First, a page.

With the intensification of the Cold War, and particularly Chairman Mao’s fear of nuclear attack from the United States, the hope of subduing the Chang was seen as part of a comprehensive plan for national defense. In what was termed the Third Front Defense Initiative, in 1964 Mao ordered the dispersal of military bases, armaments, and industries from the vulnerable coastline and northeastern lands (the “First Line”) to the less accessible interior regions of the southwest. Military armaments and bases were to be hidden in seemingly impregnable mountainous areas, and defense industries were to be scattered throughout the territory.

During the Japanese invasion of 1937-1945, China’s capital had been moved to Chongqing and consequently was never captured by foreign intruders. Mao believed that the same military strategy would be effective against American incursions, now that the United States military was becoming more deeply involved in the conflict in Vietnam. Relations with the Soviet Union were worsening, and China’s natural resources in the areas between the first and third fronts (what was termed the Second Front) seemed vulnerable to attack.

In Mao’s initiative, new sources of energy production would be exploited along the Third Front. Suddenly, Sun’s plan for the construction of a massive hydroelectric plant along the Chang seemed more important than ever, but even these highly compelling reasons did not lead to implementation of the dam project. China simply did not have the finances or the requisite technology to bring the plans to completion.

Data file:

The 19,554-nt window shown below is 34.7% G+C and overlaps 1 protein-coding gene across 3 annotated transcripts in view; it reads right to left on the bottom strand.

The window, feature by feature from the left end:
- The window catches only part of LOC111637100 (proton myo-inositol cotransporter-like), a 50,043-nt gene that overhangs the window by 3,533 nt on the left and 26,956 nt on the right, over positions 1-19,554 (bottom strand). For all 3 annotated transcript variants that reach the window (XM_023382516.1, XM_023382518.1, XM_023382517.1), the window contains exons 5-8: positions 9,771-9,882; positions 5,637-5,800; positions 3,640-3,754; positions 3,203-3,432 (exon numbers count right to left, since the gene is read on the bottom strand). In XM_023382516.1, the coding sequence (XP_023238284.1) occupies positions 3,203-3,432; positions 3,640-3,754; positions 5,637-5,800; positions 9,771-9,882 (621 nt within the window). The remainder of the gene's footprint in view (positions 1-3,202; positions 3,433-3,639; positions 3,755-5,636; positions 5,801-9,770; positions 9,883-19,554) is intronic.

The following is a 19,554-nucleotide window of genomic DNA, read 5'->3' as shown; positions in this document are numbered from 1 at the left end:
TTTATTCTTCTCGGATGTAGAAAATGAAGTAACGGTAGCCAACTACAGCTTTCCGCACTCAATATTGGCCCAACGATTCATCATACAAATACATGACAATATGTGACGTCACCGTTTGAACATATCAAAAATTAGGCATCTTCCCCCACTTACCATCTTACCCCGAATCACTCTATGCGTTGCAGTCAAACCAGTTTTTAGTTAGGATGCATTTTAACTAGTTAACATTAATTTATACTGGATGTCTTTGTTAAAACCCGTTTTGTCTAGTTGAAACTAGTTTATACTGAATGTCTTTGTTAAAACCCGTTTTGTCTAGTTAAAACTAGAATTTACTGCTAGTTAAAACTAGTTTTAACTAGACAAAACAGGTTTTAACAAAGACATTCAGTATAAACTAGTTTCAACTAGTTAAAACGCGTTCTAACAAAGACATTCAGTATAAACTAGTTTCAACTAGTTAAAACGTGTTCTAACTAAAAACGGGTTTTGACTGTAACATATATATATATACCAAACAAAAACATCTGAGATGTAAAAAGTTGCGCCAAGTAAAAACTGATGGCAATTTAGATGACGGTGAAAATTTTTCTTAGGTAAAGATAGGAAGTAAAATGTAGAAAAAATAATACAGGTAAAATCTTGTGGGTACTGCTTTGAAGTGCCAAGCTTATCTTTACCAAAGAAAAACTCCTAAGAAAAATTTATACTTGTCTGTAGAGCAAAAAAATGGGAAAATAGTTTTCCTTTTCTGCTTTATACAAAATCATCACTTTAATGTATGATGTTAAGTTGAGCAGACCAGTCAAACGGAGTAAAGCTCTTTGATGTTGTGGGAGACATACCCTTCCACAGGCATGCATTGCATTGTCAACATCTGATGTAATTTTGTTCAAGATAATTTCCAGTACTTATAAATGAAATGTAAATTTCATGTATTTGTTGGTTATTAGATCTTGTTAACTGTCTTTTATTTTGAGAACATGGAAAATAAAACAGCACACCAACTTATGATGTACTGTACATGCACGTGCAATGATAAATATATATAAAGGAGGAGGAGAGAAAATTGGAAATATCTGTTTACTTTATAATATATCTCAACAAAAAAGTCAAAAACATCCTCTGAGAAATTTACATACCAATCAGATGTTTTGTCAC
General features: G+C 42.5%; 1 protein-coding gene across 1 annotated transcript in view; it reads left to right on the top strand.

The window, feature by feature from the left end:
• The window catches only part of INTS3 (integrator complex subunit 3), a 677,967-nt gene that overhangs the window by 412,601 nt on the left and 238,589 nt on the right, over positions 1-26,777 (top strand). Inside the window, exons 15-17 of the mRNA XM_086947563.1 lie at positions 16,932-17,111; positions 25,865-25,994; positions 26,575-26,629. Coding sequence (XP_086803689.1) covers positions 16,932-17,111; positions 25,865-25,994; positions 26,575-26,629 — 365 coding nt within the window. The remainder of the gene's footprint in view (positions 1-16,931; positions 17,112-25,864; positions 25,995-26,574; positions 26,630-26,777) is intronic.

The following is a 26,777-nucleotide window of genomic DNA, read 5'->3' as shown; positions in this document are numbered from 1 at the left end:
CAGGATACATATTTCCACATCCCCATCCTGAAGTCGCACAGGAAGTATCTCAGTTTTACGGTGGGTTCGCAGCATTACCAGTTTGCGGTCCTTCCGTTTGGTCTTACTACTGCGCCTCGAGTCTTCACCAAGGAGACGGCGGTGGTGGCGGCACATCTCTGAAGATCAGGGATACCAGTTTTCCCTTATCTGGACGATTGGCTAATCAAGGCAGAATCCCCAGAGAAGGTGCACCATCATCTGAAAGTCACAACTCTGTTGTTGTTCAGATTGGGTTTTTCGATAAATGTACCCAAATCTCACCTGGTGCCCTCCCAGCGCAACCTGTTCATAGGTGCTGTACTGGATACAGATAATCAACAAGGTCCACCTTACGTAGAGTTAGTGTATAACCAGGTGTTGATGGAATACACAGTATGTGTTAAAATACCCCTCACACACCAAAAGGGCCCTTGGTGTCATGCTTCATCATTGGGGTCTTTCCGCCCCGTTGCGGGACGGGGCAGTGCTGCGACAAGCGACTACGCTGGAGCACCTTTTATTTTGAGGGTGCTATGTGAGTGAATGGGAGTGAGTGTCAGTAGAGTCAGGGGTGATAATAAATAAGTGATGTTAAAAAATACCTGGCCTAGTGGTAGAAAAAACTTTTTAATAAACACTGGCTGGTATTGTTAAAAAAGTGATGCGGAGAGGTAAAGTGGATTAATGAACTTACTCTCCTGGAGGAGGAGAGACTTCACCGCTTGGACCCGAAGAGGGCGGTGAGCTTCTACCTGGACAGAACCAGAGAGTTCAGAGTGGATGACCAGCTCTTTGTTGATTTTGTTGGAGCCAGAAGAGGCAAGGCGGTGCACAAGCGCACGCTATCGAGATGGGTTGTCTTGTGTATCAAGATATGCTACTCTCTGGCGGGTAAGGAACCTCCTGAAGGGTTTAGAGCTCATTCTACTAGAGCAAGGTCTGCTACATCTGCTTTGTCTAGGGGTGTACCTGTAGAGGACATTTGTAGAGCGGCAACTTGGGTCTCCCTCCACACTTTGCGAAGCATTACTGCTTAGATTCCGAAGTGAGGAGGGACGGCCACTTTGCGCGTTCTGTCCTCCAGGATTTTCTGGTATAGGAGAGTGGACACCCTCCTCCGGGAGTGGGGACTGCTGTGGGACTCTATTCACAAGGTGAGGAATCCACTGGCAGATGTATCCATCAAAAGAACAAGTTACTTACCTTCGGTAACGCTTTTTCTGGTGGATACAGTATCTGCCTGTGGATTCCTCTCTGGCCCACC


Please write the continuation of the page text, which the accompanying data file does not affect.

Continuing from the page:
In 1994, Li Peng, who had been trained in engineering in the Soviet Union, proclaimed the official commencement of the Three Gorges Dam Project. The Three Gorges Project Committee of the state council was formed, as was the Power Grid Development Company, which would be responsible for the dam’s electrical output. The project was to be financed by institutions worldwide, including many of the preeminent investment firms of the West.

Xiling Gorge, the third of the Three Gorges, just upstream from the Three Gorges Dam site. The dam would create a reservoir that would partially submerge upstream gorges, damage the environment, and displace approximately 1.4 million people.

(Robert S. Carmichael)

Eleven nations joined in underwriting the Chinese project: Australia, New Zealand, Brazil, Canada, France, Germany, Italy, Japan, Sweden, Switzerland, and the United States. Various international entities, including the World Bank and the Asian Development Bank, supplied many of the funds, as did Chinese financial institutions, among them the Three Gorges Dam Construction Fund, the Gezhouba Power Plant, and the China Development Bank (established in 1994 to finance large infrastructure projects). Among the principal American investment corporations to commit themselves to the project were Goldman Sachs, Merrill Lynch, J. P. Morgan & Company, the U.S. Three Gorges Working Group, Lehman Brothers, Credit Suisse First Boston, BancAmerica Securities, and Morgan Stanley & Company.

In 1992, the People’s Congress approved the building of a dam that would span 1.24 miles across the Chang River, at a height of almost 600 feet. The dam, to be constructed of concrete, would create a reservoir of between 350 and 400 miles behind it and would have a capacity of approximately 1.39 trillion cubic feet. The site would also have enormous locks for the moving of heavy shipping vessels up to the level of the reservoir, for travel to Chongqing.